The 10 amazing places you can only reach by boat

Brave the boat and be amply rewarded with these ten magical hard-to-reach spots.

The Knoydart Peninsula, Scotland

Knoydart has roads. The problem is that they're not connected to the other roads in Scotland, and the only way onto the Knoydart Peninsula is a 25km hike down a rough track or by boat. Woodland hiking and fishing expeditions are amongst the activities on offer, but the real goal is a pint in the Old Forge Inn – Britain's most remote pub. See

The Mine Bay Rock Carvings, New Zealand

In 1976, wearing just Speedos and safety goggles, Matahi Whakataka-Brightwell set about carving a likeness of his ancestor Ngatoroirangi. He picked a spot he'd paddled to on Lake Taupo, and spent four years on the project. The main cliff-side carving stands 14 metres high, and there are plenty of other little oddities carved into rocks on the ground. Lake cruises and kayak tours head out to the modern day masterpiece. See

Dusky Sound, New Zealand

While roads head to the edge of Milford and Doubtful Sounds, Dusky Sound further south is properly cut off, and perhaps even more spectacular. There are 350 islands, beaches with nary a soul on them, dolphin pods and rainforest shrouded outcrops to enjoy, but your best way of getting there is on a five day boat expedition with Real Journeys. See

Horizontal Falls, WA

In a series of gaps between the Kimberley's McLarty Ranges, seawater builds up faster on one side than the other, meaning the tides create a waterfall-like effect up to five metres high. Heading through on a jet boat is a little like a high octane rapids ride at a theme park, with whirlpools and the visual effect of a waterfall cascading horizontally. See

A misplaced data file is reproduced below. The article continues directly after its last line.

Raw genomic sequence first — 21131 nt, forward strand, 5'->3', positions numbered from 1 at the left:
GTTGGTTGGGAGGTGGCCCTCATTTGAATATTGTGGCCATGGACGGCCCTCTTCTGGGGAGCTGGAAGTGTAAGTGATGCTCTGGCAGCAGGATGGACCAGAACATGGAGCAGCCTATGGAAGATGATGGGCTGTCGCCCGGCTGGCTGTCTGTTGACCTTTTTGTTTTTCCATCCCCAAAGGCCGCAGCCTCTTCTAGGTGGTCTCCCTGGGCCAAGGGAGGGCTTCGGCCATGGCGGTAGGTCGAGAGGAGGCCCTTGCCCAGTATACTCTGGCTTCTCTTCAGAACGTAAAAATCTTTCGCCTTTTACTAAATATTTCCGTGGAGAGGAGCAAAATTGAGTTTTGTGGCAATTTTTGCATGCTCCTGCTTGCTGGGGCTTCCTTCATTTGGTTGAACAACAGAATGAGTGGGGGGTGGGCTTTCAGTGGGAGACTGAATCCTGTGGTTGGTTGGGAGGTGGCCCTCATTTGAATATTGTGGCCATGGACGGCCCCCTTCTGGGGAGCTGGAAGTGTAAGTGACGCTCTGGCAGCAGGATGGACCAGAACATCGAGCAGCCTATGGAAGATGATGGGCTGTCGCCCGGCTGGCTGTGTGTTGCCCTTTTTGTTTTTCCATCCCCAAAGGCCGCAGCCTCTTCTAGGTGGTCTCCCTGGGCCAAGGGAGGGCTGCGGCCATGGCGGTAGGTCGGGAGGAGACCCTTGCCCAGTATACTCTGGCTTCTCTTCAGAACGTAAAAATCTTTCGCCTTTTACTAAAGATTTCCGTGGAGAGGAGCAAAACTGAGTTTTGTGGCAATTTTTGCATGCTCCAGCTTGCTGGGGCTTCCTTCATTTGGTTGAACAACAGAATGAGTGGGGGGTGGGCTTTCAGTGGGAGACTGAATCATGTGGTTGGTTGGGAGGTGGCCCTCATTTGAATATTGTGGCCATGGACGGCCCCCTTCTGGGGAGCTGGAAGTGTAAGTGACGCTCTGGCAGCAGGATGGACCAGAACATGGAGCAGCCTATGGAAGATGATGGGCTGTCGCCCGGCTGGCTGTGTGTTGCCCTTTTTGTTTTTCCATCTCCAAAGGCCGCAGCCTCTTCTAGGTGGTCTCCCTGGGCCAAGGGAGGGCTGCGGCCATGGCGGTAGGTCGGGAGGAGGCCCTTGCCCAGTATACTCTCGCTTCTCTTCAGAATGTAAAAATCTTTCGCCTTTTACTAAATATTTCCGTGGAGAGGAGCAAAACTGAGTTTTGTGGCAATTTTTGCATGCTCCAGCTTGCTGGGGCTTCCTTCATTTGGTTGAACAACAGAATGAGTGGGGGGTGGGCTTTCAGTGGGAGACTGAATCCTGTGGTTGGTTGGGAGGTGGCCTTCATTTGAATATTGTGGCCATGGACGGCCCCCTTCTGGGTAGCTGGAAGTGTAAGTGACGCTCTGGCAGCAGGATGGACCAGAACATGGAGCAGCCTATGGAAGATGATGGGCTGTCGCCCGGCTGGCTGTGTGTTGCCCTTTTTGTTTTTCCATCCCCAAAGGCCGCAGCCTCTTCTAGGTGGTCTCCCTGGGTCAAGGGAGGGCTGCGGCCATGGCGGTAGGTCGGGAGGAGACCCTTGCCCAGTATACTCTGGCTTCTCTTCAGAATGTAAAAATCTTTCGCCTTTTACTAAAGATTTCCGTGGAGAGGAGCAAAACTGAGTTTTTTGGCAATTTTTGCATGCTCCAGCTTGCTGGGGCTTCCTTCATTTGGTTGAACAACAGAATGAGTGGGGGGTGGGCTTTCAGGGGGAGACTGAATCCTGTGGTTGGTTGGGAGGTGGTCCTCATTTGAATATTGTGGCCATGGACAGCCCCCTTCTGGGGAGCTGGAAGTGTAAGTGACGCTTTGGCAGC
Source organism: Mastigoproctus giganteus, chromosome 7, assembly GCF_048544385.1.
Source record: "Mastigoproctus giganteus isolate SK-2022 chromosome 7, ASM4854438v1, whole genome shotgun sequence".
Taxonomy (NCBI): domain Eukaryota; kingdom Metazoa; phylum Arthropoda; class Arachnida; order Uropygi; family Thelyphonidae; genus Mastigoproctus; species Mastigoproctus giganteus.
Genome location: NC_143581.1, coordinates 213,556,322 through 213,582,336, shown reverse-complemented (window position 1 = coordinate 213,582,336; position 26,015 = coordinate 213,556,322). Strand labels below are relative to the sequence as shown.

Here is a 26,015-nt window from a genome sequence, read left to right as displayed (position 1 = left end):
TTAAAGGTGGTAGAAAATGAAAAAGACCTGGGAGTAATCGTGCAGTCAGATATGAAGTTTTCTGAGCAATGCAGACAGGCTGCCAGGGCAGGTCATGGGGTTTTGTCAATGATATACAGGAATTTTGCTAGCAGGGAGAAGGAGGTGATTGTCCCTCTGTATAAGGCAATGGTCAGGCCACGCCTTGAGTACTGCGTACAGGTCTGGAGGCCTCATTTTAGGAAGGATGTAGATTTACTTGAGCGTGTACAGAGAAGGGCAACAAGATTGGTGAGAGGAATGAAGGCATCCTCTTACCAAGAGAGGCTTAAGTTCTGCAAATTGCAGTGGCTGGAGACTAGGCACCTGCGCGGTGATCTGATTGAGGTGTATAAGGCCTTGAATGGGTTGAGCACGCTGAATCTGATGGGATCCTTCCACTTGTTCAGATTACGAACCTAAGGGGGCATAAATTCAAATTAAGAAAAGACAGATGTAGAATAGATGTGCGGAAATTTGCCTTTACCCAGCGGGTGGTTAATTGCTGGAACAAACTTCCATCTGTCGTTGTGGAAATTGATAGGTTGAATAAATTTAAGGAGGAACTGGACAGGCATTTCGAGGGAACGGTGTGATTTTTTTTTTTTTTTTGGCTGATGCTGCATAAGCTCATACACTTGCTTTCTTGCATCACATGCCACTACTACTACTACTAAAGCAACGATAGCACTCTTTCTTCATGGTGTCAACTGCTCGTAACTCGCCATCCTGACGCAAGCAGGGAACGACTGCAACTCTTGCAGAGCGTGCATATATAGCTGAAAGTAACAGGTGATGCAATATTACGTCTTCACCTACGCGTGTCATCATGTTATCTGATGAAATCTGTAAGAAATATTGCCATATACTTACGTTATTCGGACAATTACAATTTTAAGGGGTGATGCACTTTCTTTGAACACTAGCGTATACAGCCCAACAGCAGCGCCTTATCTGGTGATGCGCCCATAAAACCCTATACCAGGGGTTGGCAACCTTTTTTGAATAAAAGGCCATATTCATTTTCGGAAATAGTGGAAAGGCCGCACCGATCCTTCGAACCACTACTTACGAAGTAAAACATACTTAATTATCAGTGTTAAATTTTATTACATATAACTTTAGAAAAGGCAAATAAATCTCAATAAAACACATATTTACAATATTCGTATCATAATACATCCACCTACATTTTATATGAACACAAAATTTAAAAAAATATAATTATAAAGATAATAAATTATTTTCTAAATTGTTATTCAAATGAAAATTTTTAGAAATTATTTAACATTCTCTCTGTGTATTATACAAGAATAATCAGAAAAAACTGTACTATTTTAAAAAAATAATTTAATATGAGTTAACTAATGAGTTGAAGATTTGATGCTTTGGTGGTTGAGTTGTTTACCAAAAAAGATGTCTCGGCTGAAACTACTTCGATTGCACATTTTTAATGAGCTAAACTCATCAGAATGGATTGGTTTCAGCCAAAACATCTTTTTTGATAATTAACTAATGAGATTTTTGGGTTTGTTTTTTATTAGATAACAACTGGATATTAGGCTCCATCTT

Agia Roumeli, Greece

In the south of Crete, Agia Roumeli has some darned fine beaches. But it has avoided being developed as a high rise tourist resort because its roads aren't connected to the rest of the island. Ferries arrive at the jetty, but for hikers, it's the reward at the end of a hot, sweaty trek through the rugged Samaria Gorge.

Arctic National Wildlife Refuge, Alaska

The north-eastern corner of Alaska has been set aside as a refuge since 1903, and its 78,000 square kilometres of tundra, boreal forest, mountains and river valleys has no roads in. Polar bears, caribou, wolves and eagles roam unbothered by cars. Wanna see it? Then you're going to have to float or raft down the rivers. See

Juneau, Alaska

It's not just remote national parks that are cut off in Alaska – the state's capital city is too, Juneau has mountains to one side, and water to the other, so there's no way in by road. That doesn't deter the tens of thousands of cruise ship passengers that pour in every season, though. Unsurprisingly, that spectacular mountain backdrop is key to Juneau's appeal, with hiking, glaciers and gold mining heritage on the tourist menu. See

Livingston, Guatemala

Getting to this Caribbean port town involves coming in by boat – often through the super-scenic Rio Dulce waterways system. Highlights include the Los Siete Altares series of freshwater pools and waterfalls, but the place is really about the vibe in the bars and cafés and the Garifuna – descendants of an African slave ship wreck – culture.


Tristan da Cunha

Sure, lots of islands are technically only accessible by boat, but it tends to be a short ferry hop from the mainland. Not so for Tristan da Cunha in the South Atlantic. The most remote inhabited island on earth sees a few cruise ships each year, but otherwise it's a case of heading on a polar research or fishing vessel from Cape Town, 2,810km away. Those who brave it can go penguin-spotting and volcano-climbing. See

Fisherman's Point, NSW

You don't have to go all that far to find spots that are cut off from the road network, however. Just north of Sydney, there are several small hamlets along the Hawkesbury River that have never had road links. These boat-only spots are often home to artists who like living away from it all, but at Fisherman's Point, you can get a taste for it by renting out a luxury four bedroom house with swimming pool, tennis court and jacuzzi. See

See also: The bizarre story of how Australia's floating hotel ended up in North Korea

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